Cobra medics train basic life-saving skills to new security forces

Multi-National Division Baghdad
Story by 1st Lt. Rendy Yudhistira

Date: 08.17.2008
Posted: 08.17.2008 08:52
News ID: 22582
Cobra medics train basic life-saving skills to new security forces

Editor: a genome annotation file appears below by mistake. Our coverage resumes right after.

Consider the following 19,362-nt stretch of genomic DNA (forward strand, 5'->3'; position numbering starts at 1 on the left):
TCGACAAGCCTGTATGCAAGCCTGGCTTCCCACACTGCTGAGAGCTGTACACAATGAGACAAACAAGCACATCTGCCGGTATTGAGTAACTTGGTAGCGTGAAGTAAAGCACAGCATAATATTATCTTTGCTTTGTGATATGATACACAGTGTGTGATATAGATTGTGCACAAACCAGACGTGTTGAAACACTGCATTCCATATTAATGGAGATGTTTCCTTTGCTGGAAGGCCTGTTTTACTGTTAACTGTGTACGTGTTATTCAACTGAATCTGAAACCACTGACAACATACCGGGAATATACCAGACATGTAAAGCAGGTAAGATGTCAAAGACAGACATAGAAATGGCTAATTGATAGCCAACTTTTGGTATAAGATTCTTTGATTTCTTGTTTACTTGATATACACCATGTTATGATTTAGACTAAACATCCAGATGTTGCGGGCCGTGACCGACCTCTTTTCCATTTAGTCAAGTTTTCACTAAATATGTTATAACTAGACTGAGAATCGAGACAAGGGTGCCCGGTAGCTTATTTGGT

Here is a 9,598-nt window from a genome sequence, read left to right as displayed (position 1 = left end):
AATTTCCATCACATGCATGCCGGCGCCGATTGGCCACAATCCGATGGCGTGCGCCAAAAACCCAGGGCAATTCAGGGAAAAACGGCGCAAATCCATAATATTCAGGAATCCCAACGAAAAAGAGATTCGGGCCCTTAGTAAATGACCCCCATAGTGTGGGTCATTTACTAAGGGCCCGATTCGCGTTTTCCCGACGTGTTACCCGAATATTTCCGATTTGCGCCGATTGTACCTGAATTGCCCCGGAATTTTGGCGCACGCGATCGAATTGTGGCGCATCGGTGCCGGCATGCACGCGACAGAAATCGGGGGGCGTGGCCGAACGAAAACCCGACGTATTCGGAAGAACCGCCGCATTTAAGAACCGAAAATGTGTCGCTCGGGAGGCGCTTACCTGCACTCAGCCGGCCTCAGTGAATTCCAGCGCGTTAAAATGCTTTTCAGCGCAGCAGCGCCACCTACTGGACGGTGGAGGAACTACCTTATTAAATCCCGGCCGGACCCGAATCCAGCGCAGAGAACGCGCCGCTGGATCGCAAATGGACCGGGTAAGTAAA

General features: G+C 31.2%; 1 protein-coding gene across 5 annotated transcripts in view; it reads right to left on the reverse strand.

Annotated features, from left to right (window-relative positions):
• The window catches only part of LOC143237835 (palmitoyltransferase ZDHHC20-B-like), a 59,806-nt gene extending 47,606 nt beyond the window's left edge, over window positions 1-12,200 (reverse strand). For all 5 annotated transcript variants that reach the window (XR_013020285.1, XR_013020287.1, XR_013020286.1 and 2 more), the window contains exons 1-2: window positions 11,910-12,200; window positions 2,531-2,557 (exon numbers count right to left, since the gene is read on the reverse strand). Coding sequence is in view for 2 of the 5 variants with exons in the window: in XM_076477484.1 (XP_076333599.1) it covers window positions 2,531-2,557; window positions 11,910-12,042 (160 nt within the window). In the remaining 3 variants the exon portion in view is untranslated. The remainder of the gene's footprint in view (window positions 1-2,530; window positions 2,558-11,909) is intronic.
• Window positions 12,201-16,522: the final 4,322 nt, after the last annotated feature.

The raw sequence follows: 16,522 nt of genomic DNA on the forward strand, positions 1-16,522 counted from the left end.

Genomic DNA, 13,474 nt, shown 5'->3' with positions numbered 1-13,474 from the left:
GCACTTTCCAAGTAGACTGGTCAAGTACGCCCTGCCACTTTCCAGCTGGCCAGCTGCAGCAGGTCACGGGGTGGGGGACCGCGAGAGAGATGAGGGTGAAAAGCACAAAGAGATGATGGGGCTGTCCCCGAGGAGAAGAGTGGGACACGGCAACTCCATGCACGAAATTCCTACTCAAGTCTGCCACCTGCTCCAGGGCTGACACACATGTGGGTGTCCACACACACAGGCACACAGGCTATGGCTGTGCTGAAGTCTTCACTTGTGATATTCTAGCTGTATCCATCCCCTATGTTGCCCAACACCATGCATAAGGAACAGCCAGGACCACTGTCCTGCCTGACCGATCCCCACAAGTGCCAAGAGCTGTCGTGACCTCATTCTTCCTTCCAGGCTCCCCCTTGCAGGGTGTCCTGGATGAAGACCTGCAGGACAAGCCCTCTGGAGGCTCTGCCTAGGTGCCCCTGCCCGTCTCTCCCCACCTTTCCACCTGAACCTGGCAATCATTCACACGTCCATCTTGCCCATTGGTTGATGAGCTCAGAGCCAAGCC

By 1st Lt. Rendy Yudhistira<br /> 4th Support Battalion, 1st Brigade Combat Team, 4th Infantry Division <br /> <br /> FORWARD OPERATING BASE FALCON, Iraq – Medics posses a unique trait to a unit's mission of taking care of Soldiers, but when their knowledge is shared, it increases their capabilities 10 fold. <br /> <br /> Multi-National Division – Baghdad medics of Company C, 4th Support Battalion, 1st Brigade Combat Team, 4th Infantry Division taught basic life-saving skills to more than 200 new base defense security force personnel, Aug. 8-10, 2008, at Forward Operating Base Falcon, located in southern Baghdad's Rashid District.<br /> <br /> The medic trainers, who also maintain the 24-hour service provided at the Cobra Tactical Medical Center on FOB Falcon, ensured the new guardians of the coalition base were trained and prepared to react quickly to on-scene patient care. <br /> <br /> "We trained on the principles of life-saving," said Sgt. Vicente Ayala, a combat medic assigned to Co. C, 4th Supt. Bn., 1st BCT, 4th Inf. Div., MND-B, who hails from San Antonio. "Everything they needed to know about initial patient care, we made sure they understood."<br /> <br /> The security force personnel from Explosive Ordnance Disposal Technology, Inc., a private security company based out of Tennessee, are contracted by the U.S. Government to guard and secure base towers, entry gates and the dining facility on FOB Falcon. <br /> <br /> A small group of the EODT personnel are trainers and supervisors from the United States, but Ugandan citizens comprise the core group of security personnel. <br /> <br /> EODT security personnel are contracted on FOBs across Iraq. They are known for their tactical proficiency, professionalism, and having the security of Armed Forces service members as their top priority. <br /> <br /> The instructors taught two-hour blocks of instruction with each class broken down to groups of 20. The class consisted of two morning blocks and one afternoon block each day for three days. <br /> <br /> The first phase of the class was a presentation of First Aid basics, such as patient responsiveness, airway, breathing, bleeding, fractures and shock. <br /> <br /> Although the class was made up entirely of the EODT security personnel from Uganda, there were no communication issues between the medics and the class, said Staff Sgt. Joseph Grinder, a health care non-commissioned officer, assigned to Co. C, 4th Supt. Bn.<br /> <br /> "They were all very attentive and spoke excellent English," said Grinder, who hails from Palm Beach, Fla. "They were excited to learn, and their energy definitely rubbed off on us."<br /> <br /> After the initial presentation phase, the class participated in hands-on exercises. During this block of instruction, the health care NCOs tested the security team on how to check for responsiveness, open a patient's airway, apply tourniquets, apply bandages and splints and other tips to stop bleeding and stabilize fractures. <br /> <br /> The most nerve-racking skill of the class was inserting a nasal pharyngeal tube inside a patient's nose in order to secure an airway, said Ayala. <br /> <br /> "Sticking a tube down your nose would make anyone nervous," he explained, "but in order to gain their trust and confidence, we made sure that we demonstrated on each other first." <br /> <br /> It was the expertise and confidence of the medics that had the EODT personnel grateful for the classes, stated one of the EODT personnel attending the class. <br /> <br /> "I enjoyed the first aid class, and it will be very useful for us in the future," he said.<br /> <br /> The medics of "Cobra" Co., 4th Supt. Bn., continue to volunteer themselves to train others on FOB Falcon, stated Sgt. Shateeka Douglas, a health care NCO from Baldwin, La., Co. C, 4th Supt. Bn., 1st BCT, 4th Inf. Div., MND-B. <br /> <br /> "It is a chance for them to share our medical knowledge, while building better relations with others," she explained.<br /> <br /> "This was an excellent opportunity to not only train the personnel who we have entrusted to guard and look out for us inside the FOB, but it was also a great opportunity to build new friendships with them," Douglas said.<br />